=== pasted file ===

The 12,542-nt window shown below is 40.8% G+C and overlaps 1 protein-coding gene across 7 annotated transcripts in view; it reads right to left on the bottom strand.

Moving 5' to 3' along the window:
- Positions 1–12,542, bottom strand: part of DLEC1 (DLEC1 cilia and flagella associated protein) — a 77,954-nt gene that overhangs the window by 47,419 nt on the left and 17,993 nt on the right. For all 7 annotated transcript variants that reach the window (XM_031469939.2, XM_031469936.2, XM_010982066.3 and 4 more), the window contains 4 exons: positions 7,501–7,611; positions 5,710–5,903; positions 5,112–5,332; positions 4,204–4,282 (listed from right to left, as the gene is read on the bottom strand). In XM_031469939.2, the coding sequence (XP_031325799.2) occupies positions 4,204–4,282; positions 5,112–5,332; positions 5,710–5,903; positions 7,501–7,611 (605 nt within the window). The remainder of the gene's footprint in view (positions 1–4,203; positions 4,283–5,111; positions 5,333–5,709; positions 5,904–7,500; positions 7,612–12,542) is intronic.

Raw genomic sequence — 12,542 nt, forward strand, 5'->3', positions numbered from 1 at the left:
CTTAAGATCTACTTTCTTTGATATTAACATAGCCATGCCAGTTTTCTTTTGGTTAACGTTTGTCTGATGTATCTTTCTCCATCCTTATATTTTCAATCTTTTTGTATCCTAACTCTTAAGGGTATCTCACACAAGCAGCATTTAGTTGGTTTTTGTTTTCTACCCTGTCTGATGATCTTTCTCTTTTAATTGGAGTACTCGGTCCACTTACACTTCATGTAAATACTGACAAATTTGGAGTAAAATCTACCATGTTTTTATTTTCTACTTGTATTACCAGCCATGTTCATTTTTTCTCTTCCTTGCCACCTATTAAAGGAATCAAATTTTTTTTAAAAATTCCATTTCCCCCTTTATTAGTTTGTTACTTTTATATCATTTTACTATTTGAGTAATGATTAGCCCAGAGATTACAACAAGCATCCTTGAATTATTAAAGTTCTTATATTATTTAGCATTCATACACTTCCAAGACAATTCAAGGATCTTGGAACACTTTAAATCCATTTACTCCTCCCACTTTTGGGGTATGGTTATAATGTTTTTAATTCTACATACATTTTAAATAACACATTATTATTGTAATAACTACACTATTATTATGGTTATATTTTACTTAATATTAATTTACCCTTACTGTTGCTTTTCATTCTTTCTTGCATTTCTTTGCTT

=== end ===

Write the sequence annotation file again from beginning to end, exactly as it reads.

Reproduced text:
The 12,542-nt window shown below is 40.8% G+C and overlaps 1 protein-coding gene across 7 annotated transcripts in view; it reads right to left on the bottom strand.

Moving 5' to 3' along the window:
- Positions 1–12,542, bottom strand: part of DLEC1 (DLEC1 cilia and flagella associated protein) — a 77,954-nt gene that overhangs the window by 47,419 nt on the left and 17,993 nt on the right. For all 7 annotated transcript variants that reach the window (XM_031469939.2, XM_031469936.2, XM_010982066.3 and 4 more), the window contains 4 exons: positions 7,501–7,611; positions 5,710–5,903; positions 5,112–5,332; positions 4,204–4,282 (listed from right to left, as the gene is read on the bottom strand). In XM_031469939.2, the coding sequence (XP_031325799.2) occupies positions 4,204–4,282; positions 5,112–5,332; positions 5,710–5,903; positions 7,501–7,611 (605 nt within the window). The remainder of the gene's footprint in view (positions 1–4,203; positions 4,283–5,111; positions 5,333–5,709; positions 5,904–7,500; positions 7,612–12,542) is intronic.

Raw genomic sequence — 12,542 nt, forward strand, 5'->3', positions numbered from 1 at the left:
CTTAAGATCTACTTTCTTTGATATTAACATAGCCATGCCAGTTTTCTTTTGGTTAACGTTTGTCTGATGTATCTTTCTCCATCCTTATATTTTCAATCTTTTTGTATCCTAACTCTTAAGGGTATCTCACACAAGCAGCATTTAGTTGGTTTTTGTTTTCTACCCTGTCTGATGATCTTTCTCTTTTAATTGGAGTACTCGGTCCACTTACACTTCATGTAAATACTGACAAATTTGGAGTAAAATCTACCATGTTTTTATTTTCTACTTGTATTACCAGCCATGTTCATTTTTTCTCTTCCTTGCCACCTATTAAAGGAATCAAATTTTTTTTAAAAATTCCATTTCCCCCTTTATTAGTTTGTTACTTTTATATCATTTTACTATTTGAGTAATGATTAGCCCAGAGATTACAACAAGCATCCTTGAATTATTAAAGTTCTTATATTATTTAGCATTCATACACTTCCAAGACAATTCAAGGATCTTGGAACACTTTAAATCCATTTACTCCTCCCACTTTTGGGGTATGGTTATAATGTTTTTAATTCTACATACATTTTAAATAACACATTATTATTGTAATAACTACACTATTATTATGGTTATATTTTACTTAATATTAATTTACCCTTACTGTTGCTTTTCATTCTTTCTTGCATTTCTTTGCTT